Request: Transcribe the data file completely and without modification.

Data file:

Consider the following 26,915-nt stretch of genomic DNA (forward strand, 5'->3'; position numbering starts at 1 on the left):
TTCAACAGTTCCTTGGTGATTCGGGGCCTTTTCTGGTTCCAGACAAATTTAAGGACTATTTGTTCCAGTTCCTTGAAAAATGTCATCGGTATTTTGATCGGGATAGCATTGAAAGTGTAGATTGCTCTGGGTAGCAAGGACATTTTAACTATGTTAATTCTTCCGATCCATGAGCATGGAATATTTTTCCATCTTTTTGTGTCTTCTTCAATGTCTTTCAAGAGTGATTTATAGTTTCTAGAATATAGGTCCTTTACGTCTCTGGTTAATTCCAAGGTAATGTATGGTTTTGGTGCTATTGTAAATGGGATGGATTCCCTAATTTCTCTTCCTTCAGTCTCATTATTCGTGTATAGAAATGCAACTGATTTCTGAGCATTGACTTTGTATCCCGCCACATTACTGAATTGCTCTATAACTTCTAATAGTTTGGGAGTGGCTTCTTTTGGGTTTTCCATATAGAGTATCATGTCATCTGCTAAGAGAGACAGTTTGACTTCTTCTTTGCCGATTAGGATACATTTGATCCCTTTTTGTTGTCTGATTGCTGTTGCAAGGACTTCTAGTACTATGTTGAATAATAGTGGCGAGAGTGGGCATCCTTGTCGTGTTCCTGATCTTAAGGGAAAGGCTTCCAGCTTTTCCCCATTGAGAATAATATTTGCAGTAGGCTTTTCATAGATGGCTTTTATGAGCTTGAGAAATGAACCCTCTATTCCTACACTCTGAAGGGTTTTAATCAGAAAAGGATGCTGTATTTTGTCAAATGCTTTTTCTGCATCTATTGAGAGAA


Consider the following 26,915-nt stretch of genomic DNA (forward strand, 5'->3'; position numbering starts at 1 on the left):
TTCAACAGTTCCTTGGTGATTCGGGGCCTTTTCTGGTTCCAGACAAATTTAAGGACTATTTGTTCCAGTTCCTTGAAAAATGTCATCGGTATTTTGATCGGGATAGCATTGAAAGTGTAGATTGCTCTGGGTAGCAAGGACATTTTAACTATGTTAATTCTTCCGATCCATGAGCATGGAATATTTTTCCATCTTTTTGTGTCTTCTTCAATGTCTTTCAAGAGTGATTTATAGTTTCTAGAATATAGGTCCTTTACGTCTCTGGTTAATTCCAAGGTAATGTATGGTTTTGGTGCTATTGTAAATGGGATGGATTCCCTAATTTCTCTTCCTTCAGTCTCATTATTCGTGTATAGAAATGCAACTGATTTCTGAGCATTGACTTTGTATCCCGCCACATTACTGAATTGCTCTATAACTTCTAATAGTTTGGGAGTGGCTTCTTTTGGGTTTTCCATATAGAGTATCATGTCATCTGCTAAGAGAGACAGTTTGACTTCTTCTTTGCCGATTAGGATACATTTGATCCCTTTTTGTTGTCTGATTGCTGTTGCAAGGACTTCTAGTACTATGTTGAATAATAGTGGCGAGAGTGGGCATCCTTGTCGTGTTCCTGATCTTAAGGGAAAGGCTTCCAGCTTTTCCCCATTGAGAATAATATTTGCAGTAGGCTTTTCATAGATGGCTTTTATGAGCTTGAGAAATGAACCCTCTATTCCTACACTCTGAAGGGTTTTAATCAGAAAAGGATGCTGTATTTTGTCAAATGCTTTTTCTGCATCTATTGAGAGAA